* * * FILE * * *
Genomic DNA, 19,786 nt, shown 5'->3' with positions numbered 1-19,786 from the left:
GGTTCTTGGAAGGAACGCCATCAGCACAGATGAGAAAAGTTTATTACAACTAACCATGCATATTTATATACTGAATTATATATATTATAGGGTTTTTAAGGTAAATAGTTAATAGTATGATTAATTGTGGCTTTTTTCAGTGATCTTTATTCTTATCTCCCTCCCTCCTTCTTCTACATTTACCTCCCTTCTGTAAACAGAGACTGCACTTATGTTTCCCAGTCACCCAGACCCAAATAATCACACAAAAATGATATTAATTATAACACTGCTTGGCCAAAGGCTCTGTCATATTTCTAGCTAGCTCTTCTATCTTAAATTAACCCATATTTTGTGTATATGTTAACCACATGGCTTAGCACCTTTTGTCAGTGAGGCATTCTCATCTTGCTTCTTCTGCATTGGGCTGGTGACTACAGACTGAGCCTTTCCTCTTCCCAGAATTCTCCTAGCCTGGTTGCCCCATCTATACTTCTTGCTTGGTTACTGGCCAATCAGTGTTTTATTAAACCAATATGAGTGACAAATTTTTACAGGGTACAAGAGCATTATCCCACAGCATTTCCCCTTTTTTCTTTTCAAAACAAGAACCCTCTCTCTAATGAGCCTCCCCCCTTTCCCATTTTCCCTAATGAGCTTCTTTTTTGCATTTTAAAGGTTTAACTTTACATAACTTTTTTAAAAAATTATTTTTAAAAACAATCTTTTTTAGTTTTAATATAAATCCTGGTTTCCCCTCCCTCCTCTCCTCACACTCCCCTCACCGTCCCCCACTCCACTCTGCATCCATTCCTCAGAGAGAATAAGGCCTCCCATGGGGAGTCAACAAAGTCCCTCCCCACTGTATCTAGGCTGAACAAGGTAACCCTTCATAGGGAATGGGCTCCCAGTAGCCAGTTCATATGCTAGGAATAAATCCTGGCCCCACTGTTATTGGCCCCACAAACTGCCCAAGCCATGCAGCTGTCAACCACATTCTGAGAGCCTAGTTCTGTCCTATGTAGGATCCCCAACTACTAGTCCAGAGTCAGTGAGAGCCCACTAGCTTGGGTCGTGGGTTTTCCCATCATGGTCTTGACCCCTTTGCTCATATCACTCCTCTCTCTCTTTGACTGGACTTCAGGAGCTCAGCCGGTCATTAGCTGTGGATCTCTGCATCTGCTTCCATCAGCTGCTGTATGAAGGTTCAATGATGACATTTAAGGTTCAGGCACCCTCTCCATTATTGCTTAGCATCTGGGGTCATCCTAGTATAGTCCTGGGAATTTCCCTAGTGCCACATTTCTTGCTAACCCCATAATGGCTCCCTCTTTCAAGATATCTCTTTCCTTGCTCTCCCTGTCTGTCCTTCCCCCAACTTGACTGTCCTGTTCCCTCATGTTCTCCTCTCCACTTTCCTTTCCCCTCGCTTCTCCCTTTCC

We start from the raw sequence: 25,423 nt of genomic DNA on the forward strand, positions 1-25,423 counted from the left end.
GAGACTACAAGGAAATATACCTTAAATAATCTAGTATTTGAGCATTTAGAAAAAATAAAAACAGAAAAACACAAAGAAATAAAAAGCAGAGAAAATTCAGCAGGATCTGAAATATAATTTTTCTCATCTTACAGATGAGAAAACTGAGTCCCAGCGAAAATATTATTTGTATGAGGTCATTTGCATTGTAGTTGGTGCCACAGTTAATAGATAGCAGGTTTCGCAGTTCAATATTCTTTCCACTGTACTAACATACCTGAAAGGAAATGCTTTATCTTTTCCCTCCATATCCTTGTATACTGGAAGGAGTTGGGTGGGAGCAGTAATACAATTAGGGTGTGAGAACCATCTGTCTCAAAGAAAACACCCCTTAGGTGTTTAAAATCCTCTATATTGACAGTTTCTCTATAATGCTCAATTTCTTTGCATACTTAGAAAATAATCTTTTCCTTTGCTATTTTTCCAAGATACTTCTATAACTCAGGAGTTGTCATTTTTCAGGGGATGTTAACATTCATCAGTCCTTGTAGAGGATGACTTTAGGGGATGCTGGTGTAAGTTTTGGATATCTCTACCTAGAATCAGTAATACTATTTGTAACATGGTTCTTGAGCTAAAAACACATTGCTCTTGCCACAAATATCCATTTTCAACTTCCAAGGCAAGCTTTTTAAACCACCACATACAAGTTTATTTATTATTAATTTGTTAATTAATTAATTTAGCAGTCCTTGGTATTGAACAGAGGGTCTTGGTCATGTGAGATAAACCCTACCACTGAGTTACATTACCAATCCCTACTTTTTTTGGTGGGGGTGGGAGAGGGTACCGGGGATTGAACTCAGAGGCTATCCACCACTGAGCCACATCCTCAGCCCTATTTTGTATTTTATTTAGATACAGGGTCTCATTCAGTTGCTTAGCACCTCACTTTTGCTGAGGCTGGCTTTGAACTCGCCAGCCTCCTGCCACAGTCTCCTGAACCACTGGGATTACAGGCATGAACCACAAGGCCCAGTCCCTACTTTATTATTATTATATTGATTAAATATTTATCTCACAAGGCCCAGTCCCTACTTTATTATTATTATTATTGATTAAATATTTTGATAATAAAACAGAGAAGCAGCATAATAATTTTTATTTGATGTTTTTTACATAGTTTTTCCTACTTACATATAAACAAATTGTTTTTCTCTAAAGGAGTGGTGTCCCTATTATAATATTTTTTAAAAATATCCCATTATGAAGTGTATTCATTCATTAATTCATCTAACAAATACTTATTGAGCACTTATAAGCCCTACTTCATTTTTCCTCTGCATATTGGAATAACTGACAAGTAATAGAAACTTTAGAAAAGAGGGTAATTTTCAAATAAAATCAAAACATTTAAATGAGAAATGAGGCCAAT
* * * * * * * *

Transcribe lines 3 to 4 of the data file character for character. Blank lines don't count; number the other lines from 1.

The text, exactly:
We start from the raw sequence: 25,423 nt of genomic DNA on the forward strand, positions 1-25,423 counted from the left end.
GAGACTACAAGGAAATATACCTTAAATAATCTAGTATTTGAGCATTTAGAAAAAATAAAAACAGAAAAACACAAAGAAATAAAAAGCAGAGAAAATTCAGCAGGATCTGAAATATAATTTTTCTCATCTTACAGATGAGAAAACTGAGTCCCAGCGAAAATATTATTTGTATGAGGTCATTTGCATTGTAGTTGGTGCCACAGTTAATAGATAGCAGGTTTCGCAGTTCAATATTCTTTCCACTGTACTAACATACCTGAAAGGAAATGCTTTATCTTTTCCCTCCATATCCTTGTATACTGGAAGGAGTTGGGTGGGAGCAGTAATACAATTAGGGTGTGAGAACCATCTGTCTCAAAGAAAACACCCCTTAGGTGTTTAAAATCCTCTATATTGACAGTTTCTCTATAATGCTCAATTTCTTTGCATACTTAGAAAATAATCTTTTCCTTTGCTATTTTTCCAAGATACTTCTATAACTCAGGAGTTGTCATTTTTCAGGGGATGTTAACATTCATCAGTCCTTGTAGAGGATGACTTTAGGGGATGCTGGTGTAAGTTTTGGATATCTCTACCTAGAATCAGTAATACTATTTGTAACATGGTTCTTGAGCTAAAAACACATTGCTCTTGCCACAAATATCCATTTTCAACTTCCAAGGCAAGCTTTTTAAACCACCACATACAAGTTTATTTATTATTAATTTGTTAATTAATTAATTTAGCAGTCCTTGGTATTGAACAGAGGGTCTTGGTCATGTGAGATAAACCCTACCACTGAGTTACATTACCAATCCCTACTTTTTTTGGTGGGGGTGGGAGAGGGTACCGGGGATTGAACTCAGAGGCTATCCACCACTGAGCCACATCCTCAGCCCTATTTTGTATTTTATTTAGATACAGGGTCTCATTCAGTTGCTTAGCACCTCACTTTTGCTGAGGCTGGCTTTGAACTCGCCAGCCTCCTGCCACAGTCTCCTGAACCACTGGGATTACAGGCATGAACCACAAGGCCCAGTCCCTACTTTATTATTATTATATTGATTAAATATTTATCTCACAAGGCCCAGTCCCTACTTTATTATTATTATTATTGATTAAATATTTTGATAATAAAACAGAGAAGCAGCATAATAATTTTTATTTGATGTTTTTTACATAGTTTTTCCTACTTACATATAAACAAATTGTTTTTCTCTAAAGGAGTGGTGTCCCTATTATAATATTTTTTAAAAATATCCCATTATGAAGTGTATTCATTCATTAATTCATCTAACAAATACTTATTGAGCACTTATAAGCCCTACTTCATTTTTCCTCTGCATATTGGAATAACTGACAAGTAATAGAAACTTTAGAAAAGAGGGTAATTTTCAAATAAAATCAAAACATTTAAATGAGAAATGAGGCCAAT